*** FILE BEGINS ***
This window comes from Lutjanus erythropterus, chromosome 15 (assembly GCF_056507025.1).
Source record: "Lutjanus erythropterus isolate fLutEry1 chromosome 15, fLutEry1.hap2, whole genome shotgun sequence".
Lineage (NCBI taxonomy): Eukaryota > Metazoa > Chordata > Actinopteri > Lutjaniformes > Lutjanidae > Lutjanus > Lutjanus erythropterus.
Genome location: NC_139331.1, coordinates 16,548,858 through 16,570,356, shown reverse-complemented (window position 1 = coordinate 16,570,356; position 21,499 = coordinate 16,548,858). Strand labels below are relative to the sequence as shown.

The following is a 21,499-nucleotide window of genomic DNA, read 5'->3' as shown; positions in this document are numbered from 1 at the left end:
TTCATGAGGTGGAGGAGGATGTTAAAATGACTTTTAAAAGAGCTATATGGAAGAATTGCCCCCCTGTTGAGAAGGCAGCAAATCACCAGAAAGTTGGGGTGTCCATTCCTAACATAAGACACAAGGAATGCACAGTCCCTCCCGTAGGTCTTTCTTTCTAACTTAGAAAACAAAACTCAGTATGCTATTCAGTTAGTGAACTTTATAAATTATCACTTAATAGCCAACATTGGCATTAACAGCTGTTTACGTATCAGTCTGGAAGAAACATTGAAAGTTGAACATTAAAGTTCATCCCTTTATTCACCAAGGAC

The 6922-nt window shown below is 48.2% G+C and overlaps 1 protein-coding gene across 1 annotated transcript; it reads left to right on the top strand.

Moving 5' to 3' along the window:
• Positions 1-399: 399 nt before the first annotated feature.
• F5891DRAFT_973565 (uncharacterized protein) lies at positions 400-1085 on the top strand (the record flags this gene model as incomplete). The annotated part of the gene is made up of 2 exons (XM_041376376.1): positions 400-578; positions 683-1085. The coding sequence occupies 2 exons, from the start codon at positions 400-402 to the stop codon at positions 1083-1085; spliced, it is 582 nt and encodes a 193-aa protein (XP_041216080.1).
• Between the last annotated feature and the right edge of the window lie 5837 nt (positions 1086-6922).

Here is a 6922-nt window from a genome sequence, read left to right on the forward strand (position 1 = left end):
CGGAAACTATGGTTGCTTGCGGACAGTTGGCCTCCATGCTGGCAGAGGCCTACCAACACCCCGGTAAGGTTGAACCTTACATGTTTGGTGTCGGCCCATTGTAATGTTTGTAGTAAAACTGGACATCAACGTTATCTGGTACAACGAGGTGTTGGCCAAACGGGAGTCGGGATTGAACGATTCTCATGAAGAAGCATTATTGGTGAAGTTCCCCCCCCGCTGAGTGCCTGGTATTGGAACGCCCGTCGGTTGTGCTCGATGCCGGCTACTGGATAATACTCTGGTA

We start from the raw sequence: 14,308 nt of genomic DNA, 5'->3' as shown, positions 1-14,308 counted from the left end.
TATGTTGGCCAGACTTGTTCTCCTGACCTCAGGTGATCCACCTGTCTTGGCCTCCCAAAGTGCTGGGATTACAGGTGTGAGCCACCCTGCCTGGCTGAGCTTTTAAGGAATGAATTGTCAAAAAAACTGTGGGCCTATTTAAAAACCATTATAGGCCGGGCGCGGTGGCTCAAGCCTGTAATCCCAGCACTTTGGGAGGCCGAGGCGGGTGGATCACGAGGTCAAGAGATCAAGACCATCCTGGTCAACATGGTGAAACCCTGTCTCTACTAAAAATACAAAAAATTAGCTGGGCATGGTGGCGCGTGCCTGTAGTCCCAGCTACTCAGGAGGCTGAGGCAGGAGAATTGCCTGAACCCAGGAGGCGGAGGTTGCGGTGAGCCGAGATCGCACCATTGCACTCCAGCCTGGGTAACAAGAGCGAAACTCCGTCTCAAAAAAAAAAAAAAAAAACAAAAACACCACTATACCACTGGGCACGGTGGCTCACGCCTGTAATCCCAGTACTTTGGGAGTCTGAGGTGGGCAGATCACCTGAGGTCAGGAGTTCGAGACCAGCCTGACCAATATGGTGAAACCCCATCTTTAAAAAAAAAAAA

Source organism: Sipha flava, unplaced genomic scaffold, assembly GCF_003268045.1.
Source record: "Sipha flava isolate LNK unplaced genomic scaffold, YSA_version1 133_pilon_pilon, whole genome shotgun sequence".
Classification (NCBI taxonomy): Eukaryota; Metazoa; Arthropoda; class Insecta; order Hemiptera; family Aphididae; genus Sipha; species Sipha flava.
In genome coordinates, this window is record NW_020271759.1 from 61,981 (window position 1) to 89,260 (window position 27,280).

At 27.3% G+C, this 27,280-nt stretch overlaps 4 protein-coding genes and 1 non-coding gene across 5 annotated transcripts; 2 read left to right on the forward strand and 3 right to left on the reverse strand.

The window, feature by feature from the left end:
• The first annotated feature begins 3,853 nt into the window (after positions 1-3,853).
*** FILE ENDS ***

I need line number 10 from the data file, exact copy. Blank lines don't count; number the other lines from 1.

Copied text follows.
• F5891DRAFT_973565 (uncharacterized protein) lies at positions 400-1085 on the top strand (the record flags this gene model as incomplete). The annotated part of the gene is made up of 2 exons (XM_041376376.1): positions 400-578; positions 683-1085. The coding sequence occupies 2 exons, from the start codon at positions 400-402 to the stop codon at positions 1083-1085; spliced, it is 582 nt and encodes a 193-aa protein (XP_041216080.1).